Greek and Roman Mythology > Aurora and Tithonus

Aurora and Tithonus

Aurora, the goddess of the Dawn, like her sister the Moon, was at
times inspired with the love of mortals. Her greatest favorite
was Tithonus, son of Laomedon, king of Troy. She stole him away,
and prevailed on Jupiter to grant him immortality; but forgetting
to have youth joined in the gift, after some time she began to
discern, to her great mortification, that he was growing old.
When his hair was quite white she left his society; but he still
had the range of her palace, lived on ambrosial food, and was
clad in celestial raiment. At length he lost the power of using
his limbs, and then she shut him up in his chamber, whence his
feeble voice might at times be heard. Finally she turned him
into a grasshopper.

Memnon was the son of aurora and Tithonus. He was king of the
AEthiopians, and dwelt in the extreme east, on the shore of
Ocean. He came with his warriors to assist the kindred of his
father in the war of Troy. King Priam received him with great
honors, and listened with admiration to his narrative of the
wonders of the ocean shore.

The very day after his arrival, Memnon, impatient of repose, led
his troops to the field. Antilochus, the brave son of Nestor,
fell by his hand, and the Greeks were put to flight, when
Achilles appeared and restored the battle. A long and doubtful
contest ensued between him and the son of Aurora; at length
victor declared for Achilles, Memnon fell, and the Trojans fled
in dismay.

Aurora, who, from her station in the sky, had viewed with
apprehension the danger of her son, when she saw him fall
directed his brothers, the Winds, to convey his body to the banks
of the river Esepus in Paphlagonia. In the evening Aurora came,
accompanied by the Hours and the Pleiads, and wept and lamented
over her son. Night, in sympathy with her grief, spread the
heaven with clouds; all nature mourned for the offspring of the
Dawn. The Aethiopians raised his tomb on the banks of the stream
in the grove of the nymphs, and Jupiter caused the sparks and
cinders of his funeral-pile to be turned into birds, which,
dividing into two flocks, fought over the pile till they fell
into the flame. Every year, at the anniversary of his death,
they return and celebrate his obsequies in like manner. Aurora
remains inconsolable for the loss of her son. Her tears still
flow, and may be seen at early morning in the form of dew-drops
on the grass.

Unlike most of the marvels of ancient mythology, there will exist
some memorials of this. On the banks of the river Nile, in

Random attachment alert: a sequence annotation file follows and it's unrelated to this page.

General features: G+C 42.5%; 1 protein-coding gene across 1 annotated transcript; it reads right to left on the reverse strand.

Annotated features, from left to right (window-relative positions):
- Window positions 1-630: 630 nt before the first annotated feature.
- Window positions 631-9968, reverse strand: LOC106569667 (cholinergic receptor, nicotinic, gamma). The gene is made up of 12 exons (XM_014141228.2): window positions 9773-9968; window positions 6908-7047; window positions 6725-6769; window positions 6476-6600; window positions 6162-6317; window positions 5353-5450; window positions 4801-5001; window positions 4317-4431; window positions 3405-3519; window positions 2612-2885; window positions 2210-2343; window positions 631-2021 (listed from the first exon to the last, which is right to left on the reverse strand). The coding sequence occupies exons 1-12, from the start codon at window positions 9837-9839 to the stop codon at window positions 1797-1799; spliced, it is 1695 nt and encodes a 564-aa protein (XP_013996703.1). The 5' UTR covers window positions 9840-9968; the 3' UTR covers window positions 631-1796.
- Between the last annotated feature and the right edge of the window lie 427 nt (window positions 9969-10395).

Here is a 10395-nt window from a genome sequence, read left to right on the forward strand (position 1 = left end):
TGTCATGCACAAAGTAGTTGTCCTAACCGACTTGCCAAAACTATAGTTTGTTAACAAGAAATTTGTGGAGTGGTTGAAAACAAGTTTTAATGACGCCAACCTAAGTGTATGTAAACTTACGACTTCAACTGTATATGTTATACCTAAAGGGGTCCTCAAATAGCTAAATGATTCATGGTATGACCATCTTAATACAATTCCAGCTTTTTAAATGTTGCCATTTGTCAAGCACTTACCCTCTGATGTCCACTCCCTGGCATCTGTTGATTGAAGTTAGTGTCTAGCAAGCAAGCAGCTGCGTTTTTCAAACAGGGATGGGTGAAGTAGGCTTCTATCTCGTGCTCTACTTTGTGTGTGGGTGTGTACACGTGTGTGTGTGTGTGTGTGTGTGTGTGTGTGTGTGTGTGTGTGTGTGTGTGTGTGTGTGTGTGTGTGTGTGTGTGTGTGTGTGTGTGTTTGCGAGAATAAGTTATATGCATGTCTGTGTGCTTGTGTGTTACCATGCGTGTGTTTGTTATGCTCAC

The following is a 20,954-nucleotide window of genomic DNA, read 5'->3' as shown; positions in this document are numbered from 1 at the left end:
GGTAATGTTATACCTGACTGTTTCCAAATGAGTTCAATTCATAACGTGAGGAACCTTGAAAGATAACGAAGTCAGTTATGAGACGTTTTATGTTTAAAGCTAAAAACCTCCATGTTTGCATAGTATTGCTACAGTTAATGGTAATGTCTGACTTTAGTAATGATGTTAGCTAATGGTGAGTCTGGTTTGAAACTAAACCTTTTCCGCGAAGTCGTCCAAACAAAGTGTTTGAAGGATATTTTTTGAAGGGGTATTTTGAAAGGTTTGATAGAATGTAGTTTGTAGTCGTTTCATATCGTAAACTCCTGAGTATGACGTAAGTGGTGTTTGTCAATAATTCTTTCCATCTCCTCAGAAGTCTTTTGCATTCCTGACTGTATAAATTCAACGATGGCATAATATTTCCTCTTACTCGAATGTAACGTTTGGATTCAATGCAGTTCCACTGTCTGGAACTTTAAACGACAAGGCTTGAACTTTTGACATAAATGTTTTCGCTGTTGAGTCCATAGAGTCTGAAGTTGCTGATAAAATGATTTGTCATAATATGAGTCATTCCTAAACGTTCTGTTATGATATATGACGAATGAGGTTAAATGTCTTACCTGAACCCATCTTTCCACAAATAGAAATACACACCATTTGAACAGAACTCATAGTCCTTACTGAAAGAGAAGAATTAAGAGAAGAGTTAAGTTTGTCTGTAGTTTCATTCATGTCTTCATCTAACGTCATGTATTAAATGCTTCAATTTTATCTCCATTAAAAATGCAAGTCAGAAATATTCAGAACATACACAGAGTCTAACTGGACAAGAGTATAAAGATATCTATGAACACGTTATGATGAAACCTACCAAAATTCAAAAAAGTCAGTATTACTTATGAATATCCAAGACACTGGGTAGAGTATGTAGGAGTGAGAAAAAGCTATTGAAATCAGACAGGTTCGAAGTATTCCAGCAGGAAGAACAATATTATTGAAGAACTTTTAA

Egypt, are two colossal statues, one of which is said to be the
statue of Memnon. Ancient writers record that when the first
rays of the rising sun fall upon this statue, a sound is heard to
issue from it which they compare to the snapping of a harp-
string. There is some doubt about the identification of the
existing statue with the one described by the ancients, and the
mysterious sounds are still more doubtful. Yet there are not
wanting some modern testimonies to their being still audible. It
has been suggested that sounds produced by confined air making
its escape from crevices or caverns in the rocks may have given
some ground for the story. Sir Gardner Wilkinson, a late
traveller, of the highest authority, examined the statue itself,
and discovered that it was hollow, and that "in the lap of the
statue is a stone, which, on being struck, emits a metallic
sound, that might still be made use of to deceive a visitor who
was predisposed to believe its powers."

The vocal statue of Memnon is a favorite subject of allusion with
the poets. Darwin, in his Botanic Garden, says,

"So to the sacred Sun in Memnon's fane
Spontaneous concords choired the matin strain;
Touched by his orient beam responsive rings
The living lyre and vibrates all its strings;
Accordant aisles the tender tones prolong,
And holy echoes swell the adoring song."

Myth Collection

Achelous and HerculesAcis and GalateaAdmetus and Alcestis
Agamemnon, Orestes, and ElectraAmphionAmphitrite
AntigoneApollo and DaphneApollo and Hyacinthus
Aurora and TithonusBacchusBaucis and Philemon
CadmusCastor and PolluxCephalus and Procris
Ceyx and HalcyoneClytieCupid and Psyche
DaedalusDiana and ActaeonDryope
Echo and NarcissusEndymionErisichthon
Glaucus and ScyllaHebe and GanymedeHercules
IbycusIo and CallistoLeucothea dnd Palaemon
LinusMarsyasMedea and Aeson
MelampusMenelaus and HelenMidas
Minerva and ArachneMonstersMusaeus
NeptuneNereus and DorisNiobe
Nisus and ScyllaOrionOrpheus and Eurydice
Pegasus and the ChimaeraPenelopePerseus and Medusa
PhaetonPluto and ProsperinePrometheus and Pandora
PygmalionPyramus and ThisbePython
ThamyrisThe Calydonian HuntThe Camenae
The CentaursThe Golden FleeceThe Graeae and Gorgons
The Griffin, or GryphonThe IliadThe Myrmidons
The PygmiesThe Rural DeitiesThe Sphinx
The Trojan WarThe Water DeitiesThe Winds
TheseusThetisVenus and Adonis
Vertumnus and Pomona

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